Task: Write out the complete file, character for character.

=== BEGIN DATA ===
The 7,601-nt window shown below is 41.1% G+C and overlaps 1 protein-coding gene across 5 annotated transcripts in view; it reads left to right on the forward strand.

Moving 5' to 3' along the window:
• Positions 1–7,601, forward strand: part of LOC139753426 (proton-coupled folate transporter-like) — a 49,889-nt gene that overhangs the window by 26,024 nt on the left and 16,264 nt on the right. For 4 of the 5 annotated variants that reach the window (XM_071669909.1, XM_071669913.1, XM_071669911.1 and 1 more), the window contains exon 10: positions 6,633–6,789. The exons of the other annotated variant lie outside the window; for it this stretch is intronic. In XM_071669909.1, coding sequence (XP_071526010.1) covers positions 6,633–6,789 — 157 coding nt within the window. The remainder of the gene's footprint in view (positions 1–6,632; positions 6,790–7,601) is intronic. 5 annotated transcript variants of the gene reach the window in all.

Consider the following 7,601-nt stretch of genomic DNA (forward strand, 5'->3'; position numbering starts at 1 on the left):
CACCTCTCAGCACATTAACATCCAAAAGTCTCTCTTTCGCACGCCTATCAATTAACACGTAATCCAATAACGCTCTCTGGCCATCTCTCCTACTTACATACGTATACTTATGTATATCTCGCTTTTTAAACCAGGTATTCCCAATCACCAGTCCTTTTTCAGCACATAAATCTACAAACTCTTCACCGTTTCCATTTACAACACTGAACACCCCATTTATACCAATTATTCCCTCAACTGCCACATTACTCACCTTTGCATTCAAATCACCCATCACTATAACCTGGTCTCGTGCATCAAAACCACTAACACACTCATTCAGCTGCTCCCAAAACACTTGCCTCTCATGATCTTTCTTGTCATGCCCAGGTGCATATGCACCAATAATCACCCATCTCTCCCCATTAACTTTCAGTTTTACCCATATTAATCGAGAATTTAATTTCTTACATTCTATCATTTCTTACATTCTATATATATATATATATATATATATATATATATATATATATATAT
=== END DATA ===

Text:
The 7,601-nt window shown below is 41.1% G+C and overlaps 1 protein-coding gene across 5 annotated transcripts in view; it reads left to right on the forward strand.

Moving 5' to 3' along the window:
• Positions 1–7,601, forward strand: part of LOC139753426 (proton-coupled folate transporter-like) — a 49,889-nt gene that overhangs the window by 26,024 nt on the left and 16,264 nt on the right. For 4 of the 5 annotated variants that reach the window (XM_071669909.1, XM_071669913.1, XM_071669911.1 and 1 more), the window contains exon 10: positions 6,633–6,789. The exons of the other annotated variant lie outside the window; for it this stretch is intronic. In XM_071669909.1, coding sequence (XP_071526010.1) covers positions 6,633–6,789 — 157 coding nt within the window. The remainder of the gene's footprint in view (positions 1–6,632; positions 6,790–7,601) is intronic. 5 annotated transcript variants of the gene reach the window in all.

Consider the following 7,601-nt stretch of genomic DNA (forward strand, 5'->3'; position numbering starts at 1 on the left):
CACCTCTCAGCACATTAACATCCAAAAGTCTCTCTTTCGCACGCCTATCAATTAACACGTAATCCAATAACGCTCTCTGGCCATCTCTCCTACTTACATACGTATACTTATGTATATCTCGCTTTTTAAACCAGGTATTCCCAATCACCAGTCCTTTTTCAGCACATAAATCTACAAACTCTTCACCGTTTCCATTTACAACACTGAACACCCCATTTATACCAATTATTCCCTCAACTGCCACATTACTCACCTTTGCATTCAAATCACCCATCACTATAACCTGGTCTCGTGCATCAAAACCACTAACACACTCATTCAGCTGCTCCCAAAACACTTGCCTCTCATGATCTTTCTTGTCATGCCCAGGTGCATATGCACCAATAATCACCCATCTCTCCCCATTAACTTTCAGTTTTACCCATATTAATCGAGAATTTAATTTCTTACATTCTATCATTTCTTACATTCTATATATATATATATATATATATATATATATATATATATATATAT